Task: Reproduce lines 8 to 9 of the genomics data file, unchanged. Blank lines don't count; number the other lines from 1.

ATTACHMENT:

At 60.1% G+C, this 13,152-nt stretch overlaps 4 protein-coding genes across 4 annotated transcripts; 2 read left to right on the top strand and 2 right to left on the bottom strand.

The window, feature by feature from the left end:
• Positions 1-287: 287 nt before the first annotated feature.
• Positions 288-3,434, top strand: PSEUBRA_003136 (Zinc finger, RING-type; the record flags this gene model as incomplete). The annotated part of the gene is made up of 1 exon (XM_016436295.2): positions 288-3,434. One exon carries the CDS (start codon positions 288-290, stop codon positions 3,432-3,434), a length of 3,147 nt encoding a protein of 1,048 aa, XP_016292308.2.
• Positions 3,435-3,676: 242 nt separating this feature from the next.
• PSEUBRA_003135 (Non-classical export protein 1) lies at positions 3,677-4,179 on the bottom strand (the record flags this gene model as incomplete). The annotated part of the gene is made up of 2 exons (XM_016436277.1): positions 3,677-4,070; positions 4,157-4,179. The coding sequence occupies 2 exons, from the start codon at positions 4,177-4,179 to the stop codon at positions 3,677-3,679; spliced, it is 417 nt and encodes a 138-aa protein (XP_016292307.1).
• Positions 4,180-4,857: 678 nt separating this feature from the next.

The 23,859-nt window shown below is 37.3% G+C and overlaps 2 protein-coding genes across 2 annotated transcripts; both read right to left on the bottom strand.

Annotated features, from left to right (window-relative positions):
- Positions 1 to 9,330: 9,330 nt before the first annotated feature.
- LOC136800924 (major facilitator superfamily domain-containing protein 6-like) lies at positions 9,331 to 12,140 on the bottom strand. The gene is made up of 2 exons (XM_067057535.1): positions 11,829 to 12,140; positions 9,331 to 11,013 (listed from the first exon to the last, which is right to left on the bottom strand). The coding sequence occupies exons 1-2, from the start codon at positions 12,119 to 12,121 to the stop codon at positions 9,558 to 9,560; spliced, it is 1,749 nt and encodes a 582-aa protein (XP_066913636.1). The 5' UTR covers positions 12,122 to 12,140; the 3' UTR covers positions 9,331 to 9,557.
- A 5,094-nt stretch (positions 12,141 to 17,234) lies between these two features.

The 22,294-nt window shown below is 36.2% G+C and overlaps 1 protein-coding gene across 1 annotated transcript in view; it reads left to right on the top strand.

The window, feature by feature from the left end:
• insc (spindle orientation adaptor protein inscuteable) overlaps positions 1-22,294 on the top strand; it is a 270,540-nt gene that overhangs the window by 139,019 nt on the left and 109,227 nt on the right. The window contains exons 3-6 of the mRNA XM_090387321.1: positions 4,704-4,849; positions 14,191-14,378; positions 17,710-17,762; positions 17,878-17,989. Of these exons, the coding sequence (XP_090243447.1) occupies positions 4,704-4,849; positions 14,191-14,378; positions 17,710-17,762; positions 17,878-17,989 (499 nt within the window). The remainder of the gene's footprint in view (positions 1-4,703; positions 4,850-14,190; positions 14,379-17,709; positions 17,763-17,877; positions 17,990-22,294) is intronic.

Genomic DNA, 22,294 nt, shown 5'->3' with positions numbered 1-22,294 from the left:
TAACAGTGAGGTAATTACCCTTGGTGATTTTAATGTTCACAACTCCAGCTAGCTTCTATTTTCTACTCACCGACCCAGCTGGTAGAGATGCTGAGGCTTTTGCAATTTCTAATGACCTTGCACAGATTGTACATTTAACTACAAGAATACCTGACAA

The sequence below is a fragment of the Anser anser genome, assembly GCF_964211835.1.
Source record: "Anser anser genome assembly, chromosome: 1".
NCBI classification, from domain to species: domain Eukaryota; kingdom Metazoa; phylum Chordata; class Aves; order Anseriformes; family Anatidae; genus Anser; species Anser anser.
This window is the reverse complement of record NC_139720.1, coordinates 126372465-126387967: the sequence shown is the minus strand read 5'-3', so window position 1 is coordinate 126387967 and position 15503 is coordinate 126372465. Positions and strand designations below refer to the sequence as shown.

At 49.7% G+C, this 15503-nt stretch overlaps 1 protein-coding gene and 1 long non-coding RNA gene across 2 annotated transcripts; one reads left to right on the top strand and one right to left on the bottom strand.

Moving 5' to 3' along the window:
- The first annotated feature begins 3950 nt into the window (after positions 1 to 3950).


The 23,859-nt window shown below is 37.3% G+C and overlaps 2 protein-coding genes across 2 annotated transcripts; both read right to left on the bottom strand.

Annotated features, from left to right (window-relative positions):